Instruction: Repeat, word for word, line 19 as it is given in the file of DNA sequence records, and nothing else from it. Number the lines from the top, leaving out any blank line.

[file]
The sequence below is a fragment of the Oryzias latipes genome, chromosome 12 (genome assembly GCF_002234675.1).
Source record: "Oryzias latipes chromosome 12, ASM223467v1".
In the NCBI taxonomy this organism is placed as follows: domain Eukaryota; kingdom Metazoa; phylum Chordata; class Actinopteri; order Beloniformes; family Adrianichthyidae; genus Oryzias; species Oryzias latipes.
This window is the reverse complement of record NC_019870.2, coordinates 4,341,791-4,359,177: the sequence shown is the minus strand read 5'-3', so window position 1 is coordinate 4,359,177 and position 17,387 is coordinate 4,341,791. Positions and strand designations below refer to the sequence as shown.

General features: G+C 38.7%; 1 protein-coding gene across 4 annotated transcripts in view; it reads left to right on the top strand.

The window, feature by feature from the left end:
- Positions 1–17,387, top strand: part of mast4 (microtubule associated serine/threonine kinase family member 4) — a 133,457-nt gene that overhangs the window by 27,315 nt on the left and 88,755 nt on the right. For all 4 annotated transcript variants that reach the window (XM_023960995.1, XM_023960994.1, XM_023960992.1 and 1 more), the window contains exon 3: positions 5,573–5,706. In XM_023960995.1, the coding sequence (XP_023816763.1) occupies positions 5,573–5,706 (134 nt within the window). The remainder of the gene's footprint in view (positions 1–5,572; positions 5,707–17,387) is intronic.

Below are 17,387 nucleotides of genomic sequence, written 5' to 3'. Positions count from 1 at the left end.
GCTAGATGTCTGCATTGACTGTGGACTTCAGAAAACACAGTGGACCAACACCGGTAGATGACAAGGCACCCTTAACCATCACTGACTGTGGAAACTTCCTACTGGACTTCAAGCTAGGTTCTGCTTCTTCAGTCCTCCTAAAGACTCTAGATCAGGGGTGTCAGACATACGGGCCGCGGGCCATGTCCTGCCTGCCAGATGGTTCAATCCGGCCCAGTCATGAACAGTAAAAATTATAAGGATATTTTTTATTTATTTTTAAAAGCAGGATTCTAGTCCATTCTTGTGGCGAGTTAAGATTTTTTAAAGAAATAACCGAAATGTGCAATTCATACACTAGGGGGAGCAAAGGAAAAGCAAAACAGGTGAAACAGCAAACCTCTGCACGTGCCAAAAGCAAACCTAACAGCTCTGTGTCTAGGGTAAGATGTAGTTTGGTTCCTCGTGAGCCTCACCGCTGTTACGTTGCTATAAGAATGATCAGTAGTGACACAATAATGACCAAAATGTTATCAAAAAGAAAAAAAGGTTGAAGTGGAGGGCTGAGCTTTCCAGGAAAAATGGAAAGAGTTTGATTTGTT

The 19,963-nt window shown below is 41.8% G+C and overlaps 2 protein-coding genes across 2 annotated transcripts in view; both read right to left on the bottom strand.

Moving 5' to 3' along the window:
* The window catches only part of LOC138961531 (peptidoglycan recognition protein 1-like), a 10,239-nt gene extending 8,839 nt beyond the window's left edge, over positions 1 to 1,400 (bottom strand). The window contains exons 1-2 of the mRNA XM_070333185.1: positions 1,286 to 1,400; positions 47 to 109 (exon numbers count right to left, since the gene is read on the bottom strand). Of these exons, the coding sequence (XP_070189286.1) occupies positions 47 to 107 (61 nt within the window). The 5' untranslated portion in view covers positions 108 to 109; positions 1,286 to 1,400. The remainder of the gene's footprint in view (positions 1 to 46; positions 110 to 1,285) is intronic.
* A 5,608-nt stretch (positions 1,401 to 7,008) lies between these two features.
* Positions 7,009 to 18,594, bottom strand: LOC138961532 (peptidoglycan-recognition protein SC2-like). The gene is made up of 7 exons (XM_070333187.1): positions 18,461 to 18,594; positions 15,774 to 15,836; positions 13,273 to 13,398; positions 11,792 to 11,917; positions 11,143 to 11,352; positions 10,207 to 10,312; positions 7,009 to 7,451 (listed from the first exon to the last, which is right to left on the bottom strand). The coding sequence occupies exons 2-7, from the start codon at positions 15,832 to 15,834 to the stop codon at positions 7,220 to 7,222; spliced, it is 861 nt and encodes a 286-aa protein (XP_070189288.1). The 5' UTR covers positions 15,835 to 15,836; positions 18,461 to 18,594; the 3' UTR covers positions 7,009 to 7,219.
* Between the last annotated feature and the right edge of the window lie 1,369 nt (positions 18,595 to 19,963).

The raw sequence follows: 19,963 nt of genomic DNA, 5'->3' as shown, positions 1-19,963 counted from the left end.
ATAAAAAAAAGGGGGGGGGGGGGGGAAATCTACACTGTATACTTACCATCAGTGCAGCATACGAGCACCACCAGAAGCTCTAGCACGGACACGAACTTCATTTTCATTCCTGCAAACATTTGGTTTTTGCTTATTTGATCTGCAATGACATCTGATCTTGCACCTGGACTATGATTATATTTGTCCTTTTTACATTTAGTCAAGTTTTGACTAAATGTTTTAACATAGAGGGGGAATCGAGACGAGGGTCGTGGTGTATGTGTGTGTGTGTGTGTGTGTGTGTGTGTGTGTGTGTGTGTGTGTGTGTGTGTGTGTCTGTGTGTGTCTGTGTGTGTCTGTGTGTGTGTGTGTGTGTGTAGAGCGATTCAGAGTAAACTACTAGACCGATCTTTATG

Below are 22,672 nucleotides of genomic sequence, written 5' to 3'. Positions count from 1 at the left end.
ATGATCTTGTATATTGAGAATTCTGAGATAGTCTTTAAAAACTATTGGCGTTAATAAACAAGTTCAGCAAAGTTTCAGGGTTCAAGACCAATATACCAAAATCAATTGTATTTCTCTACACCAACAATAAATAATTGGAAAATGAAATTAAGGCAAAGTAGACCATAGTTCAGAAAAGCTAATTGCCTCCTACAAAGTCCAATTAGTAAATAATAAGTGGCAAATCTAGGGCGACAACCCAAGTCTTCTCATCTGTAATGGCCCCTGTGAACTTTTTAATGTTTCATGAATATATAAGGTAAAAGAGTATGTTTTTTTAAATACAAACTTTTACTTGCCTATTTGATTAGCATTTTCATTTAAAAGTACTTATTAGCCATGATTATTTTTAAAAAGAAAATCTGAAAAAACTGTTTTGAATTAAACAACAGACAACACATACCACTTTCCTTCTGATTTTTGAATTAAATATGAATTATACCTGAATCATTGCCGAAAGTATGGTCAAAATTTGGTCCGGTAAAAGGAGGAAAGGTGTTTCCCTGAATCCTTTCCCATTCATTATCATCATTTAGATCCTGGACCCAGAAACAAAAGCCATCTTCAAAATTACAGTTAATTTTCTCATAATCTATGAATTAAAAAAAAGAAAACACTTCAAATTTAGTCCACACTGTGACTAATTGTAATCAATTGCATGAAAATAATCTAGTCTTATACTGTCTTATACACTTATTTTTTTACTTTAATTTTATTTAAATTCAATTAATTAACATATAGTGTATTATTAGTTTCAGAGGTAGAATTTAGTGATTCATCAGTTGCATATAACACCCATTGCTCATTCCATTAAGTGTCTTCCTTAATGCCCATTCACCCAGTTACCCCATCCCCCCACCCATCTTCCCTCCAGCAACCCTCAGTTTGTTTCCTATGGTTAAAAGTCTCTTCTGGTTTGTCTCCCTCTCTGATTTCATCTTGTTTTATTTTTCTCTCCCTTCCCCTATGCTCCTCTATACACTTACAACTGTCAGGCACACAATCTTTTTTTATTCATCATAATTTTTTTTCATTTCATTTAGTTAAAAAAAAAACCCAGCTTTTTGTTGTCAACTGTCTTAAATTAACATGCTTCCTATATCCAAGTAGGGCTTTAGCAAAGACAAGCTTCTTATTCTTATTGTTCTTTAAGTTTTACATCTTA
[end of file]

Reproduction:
ATGATCTTGTATATTGAGAATTCTGAGATAGTCTTTAAAAACTATTGGCGTTAATAAACAAGTTCAGCAAAGTTTCAGGGTTCAAGACCAATATACCAAAATCAATTGTATTTCTCTACACCAACAATAAATAATTGGAAAATGAAATTAAGGCAAAGTAGACCATAGTTCAGAAAAGCTAATTGCCTCCTACAAAGTCCAATTAGTAAATAATAAGTGGCAAATCTAGGGCGACAACCCAAGTCTTCTCATCTGTAATGGCCCCTGTGAACTTTTTAATGTTTCATGAATATATAAGGTAAAAGAGTATGTTTTTTTAAATACAAACTTTTACTTGCCTATTTGATTAGCATTTTCATTTAAAAGTACTTATTAGCCATGATTATTTTTAAAAAGAAAATCTGAAAAAACTGTTTTGAATTAAACAACAGACAACACATACCACTTTCCTTCTGATTTTTGAATTAAATATGAATTATACCTGAATCATTGCCGAAAGTATGGTCAAAATTTGGTCCGGTAAAAGGAGGAAAGGTGTTTCCCTGAATCCTTTCCCATTCATTATCATCATTTAGATCCTGGACCCAGAAACAAAAGCCATCTTCAAAATTACAGTTAATTTTCTCATAATCTATGAATTAAAAAAAAGAAAACACTTCAAATTTAGTCCACACTGTGACTAATTGTAATCAATTGCATGAAAATAATCTAGTCTTATACTGTCTTATACACTTATTTTTTTACTTTAATTTTATTTAAATTCAATTAATTAACATATAGTGTATTATTAGTTTCAGAGGTAGAATTTAGTGATTCATCAGTTGCATATAACACCCATTGCTCATTCCATTAAGTGTCTTCCTTAATGCCCATTCACCCAGTTACCCCATCCCCCCACCCATCTTCCCTCCAGCAACCCTCAGTTTGTTTCCTATGGTTAAAAGTCTCTTCTGGTTTGTCTCCCTCTCTGATTTCATCTTGTTTTATTTTTCTCTCCCTTCCCCTATGCTCCTCTATACACTTACAACTGTCAGGCACACAATCTTTTTTTATTCATCATAATTTTTTTTCATTTCATTTAGTTAAAAAAAAAACCCAGCTTTTTGTTGTCAACTGTCTTAAATTAACATGCTTCCTATATCCAAGTAGGGCTTTAGCAAAGACAAGCTTCTTATTCTTATTGTTCTTTAAGTTTTACATCTTA